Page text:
Since we have received appreciations from so many thistle lovers, I thought I would finish out the series with the carline thistles, the last thistles in our medieval plant collection to bloom. Unlike other thistles, their flowers have a daisy form consisting of a disk with rayed petals. They are dry flowers of the “ever-lasting” type, sometimes described as straw flowers. The carline thistles are plants of poor, dry soils. The U.S.D.A. lists the common carline thistle, Carlina vulgaris, as an invasive weed reported in New York and New Jersey, but no other state, although I have never observed them in either. Has anyone seen it in their locale? (The U.S.D.A. site notes that it is not necessarily the case that a plant is established only in the states indicated by shading on their map. It may well grow elsewhere, but its presence has not been reported to the U.S.D.A.)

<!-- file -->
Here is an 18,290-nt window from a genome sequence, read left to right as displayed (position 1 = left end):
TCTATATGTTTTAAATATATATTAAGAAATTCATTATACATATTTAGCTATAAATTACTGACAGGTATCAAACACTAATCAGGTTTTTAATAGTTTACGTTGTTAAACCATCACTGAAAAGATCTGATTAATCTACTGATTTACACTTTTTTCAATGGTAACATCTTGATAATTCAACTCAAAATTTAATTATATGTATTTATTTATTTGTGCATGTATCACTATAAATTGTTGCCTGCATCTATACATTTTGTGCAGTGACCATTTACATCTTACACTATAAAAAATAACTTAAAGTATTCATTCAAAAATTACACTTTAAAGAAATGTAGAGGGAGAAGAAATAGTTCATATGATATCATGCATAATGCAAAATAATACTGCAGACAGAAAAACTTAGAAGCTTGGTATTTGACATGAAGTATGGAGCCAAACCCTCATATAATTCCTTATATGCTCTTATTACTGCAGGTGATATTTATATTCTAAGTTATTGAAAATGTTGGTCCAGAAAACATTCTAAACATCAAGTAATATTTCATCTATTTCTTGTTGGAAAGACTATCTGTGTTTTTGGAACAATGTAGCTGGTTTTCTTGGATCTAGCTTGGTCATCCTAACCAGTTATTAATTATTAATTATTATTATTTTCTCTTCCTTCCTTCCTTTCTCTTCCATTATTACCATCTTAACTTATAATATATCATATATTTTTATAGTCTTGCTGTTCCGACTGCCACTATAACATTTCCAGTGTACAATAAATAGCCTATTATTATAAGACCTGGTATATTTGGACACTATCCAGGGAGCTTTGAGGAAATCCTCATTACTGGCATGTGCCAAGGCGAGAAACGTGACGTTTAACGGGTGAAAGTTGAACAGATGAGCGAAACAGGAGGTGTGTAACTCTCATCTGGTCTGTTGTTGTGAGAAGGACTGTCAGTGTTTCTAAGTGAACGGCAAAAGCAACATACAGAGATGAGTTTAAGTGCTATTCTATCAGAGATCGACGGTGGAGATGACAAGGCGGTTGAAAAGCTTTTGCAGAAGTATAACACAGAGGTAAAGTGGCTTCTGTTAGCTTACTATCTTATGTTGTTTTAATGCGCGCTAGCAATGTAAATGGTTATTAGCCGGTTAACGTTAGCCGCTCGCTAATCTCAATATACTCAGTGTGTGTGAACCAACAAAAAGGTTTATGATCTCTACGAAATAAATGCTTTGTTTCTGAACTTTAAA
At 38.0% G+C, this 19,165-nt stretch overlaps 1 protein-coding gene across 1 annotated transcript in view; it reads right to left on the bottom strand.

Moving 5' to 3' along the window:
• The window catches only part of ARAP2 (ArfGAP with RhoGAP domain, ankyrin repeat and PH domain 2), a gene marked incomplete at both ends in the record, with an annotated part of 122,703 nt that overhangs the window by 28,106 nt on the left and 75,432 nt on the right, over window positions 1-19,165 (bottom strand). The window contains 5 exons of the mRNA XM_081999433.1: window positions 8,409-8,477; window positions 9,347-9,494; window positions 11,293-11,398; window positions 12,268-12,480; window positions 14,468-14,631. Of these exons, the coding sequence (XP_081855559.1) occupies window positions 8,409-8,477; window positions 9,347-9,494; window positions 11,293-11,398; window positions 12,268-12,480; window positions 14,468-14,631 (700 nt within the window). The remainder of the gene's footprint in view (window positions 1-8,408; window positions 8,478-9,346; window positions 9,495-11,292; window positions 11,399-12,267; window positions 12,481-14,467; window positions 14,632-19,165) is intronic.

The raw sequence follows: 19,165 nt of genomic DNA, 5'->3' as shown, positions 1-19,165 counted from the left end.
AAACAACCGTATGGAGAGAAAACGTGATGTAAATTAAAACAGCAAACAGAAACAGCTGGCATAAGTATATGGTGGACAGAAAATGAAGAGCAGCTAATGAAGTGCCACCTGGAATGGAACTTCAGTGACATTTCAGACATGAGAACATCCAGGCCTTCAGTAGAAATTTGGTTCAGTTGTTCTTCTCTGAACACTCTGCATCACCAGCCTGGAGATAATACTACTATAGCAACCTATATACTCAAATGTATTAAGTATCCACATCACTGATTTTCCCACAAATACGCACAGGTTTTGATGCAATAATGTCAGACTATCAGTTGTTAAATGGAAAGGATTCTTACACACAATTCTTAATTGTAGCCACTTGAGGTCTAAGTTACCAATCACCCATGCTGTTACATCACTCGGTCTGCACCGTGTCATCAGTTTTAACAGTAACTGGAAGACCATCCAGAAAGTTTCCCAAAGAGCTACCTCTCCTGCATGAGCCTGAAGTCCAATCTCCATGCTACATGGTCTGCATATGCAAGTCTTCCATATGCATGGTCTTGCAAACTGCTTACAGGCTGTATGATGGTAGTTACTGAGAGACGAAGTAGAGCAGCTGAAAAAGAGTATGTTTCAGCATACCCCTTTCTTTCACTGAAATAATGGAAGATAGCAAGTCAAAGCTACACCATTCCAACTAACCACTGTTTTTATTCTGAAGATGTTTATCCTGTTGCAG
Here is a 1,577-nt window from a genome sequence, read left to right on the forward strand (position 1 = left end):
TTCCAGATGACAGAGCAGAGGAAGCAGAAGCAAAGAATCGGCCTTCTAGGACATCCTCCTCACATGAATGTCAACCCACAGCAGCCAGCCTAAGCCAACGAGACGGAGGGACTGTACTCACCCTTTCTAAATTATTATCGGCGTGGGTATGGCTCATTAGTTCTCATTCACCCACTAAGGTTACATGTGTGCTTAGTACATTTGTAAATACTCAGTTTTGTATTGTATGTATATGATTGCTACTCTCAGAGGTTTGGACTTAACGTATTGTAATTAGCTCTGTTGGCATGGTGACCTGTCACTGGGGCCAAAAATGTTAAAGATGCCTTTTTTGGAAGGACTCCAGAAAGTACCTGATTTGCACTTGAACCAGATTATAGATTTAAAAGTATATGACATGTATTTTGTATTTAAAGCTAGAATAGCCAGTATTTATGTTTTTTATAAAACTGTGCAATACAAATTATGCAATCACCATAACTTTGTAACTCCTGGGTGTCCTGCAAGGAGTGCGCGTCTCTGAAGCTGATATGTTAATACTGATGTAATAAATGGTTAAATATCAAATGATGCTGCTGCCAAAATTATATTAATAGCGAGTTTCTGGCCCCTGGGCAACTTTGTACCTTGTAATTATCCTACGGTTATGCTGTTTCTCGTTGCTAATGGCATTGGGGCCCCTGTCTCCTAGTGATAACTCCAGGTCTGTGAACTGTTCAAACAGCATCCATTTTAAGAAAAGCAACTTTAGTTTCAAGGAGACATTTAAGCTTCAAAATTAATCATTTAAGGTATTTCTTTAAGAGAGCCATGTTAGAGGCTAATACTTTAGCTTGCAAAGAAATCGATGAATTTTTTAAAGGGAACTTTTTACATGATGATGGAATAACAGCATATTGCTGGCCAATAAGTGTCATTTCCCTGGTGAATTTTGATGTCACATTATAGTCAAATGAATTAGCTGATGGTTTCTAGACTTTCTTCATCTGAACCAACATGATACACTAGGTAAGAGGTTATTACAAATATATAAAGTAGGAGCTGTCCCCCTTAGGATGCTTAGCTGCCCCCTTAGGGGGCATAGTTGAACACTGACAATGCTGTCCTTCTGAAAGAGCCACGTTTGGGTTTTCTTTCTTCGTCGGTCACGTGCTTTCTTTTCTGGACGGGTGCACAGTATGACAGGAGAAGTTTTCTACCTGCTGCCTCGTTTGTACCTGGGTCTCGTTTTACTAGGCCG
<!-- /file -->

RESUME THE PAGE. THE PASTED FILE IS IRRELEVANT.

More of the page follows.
The perennial stemless species, Carlina acaulis, native to Europe, strongly resembles the closely related Eurasian biennial Carlina vulgaris, except that the rosette of spiny leaves lies close to the ground, while the common carline thistle has a short stem. The leaves of C. acaulis are also longer than those of C. vulgaris.
The generic name derives from Emperor Charlemagne. It is said that a dreadful plague decimated his army, and he prayed that the rest of his soldiery be delivered from the pestilence. In a dream, an angel instructed him to shoot an arrow into the air, and mark where it struck the ground. The herb that it pierced would provide the cure he sought. (Maude Grieve, A Modern Herbal, 1931.)
I haven’t found the medieval source for this story, but it is wonderfully depicted in a fifteenth-century German herbal known as the Auslasser Herbal, illustrated by Brother Vitus Ausslasser, a monk at the monastery of St. Sebastian in Eberberg. The herbal is in the collection of the Bayerische Staatsbibliothek in Munich. Brother Auslasser shows the emperor kneeling before a carline thistle, stem and all. The plant is larger than he is and appears to hover in the air above him. An angel appears above and to the right of the thistle, and points to it with his left hand. I haven’t been able to find the image online, but it is beautifully reproduced in The Illustrated Herbal (Wilfred Blunt and Sandra Raphael, 1979).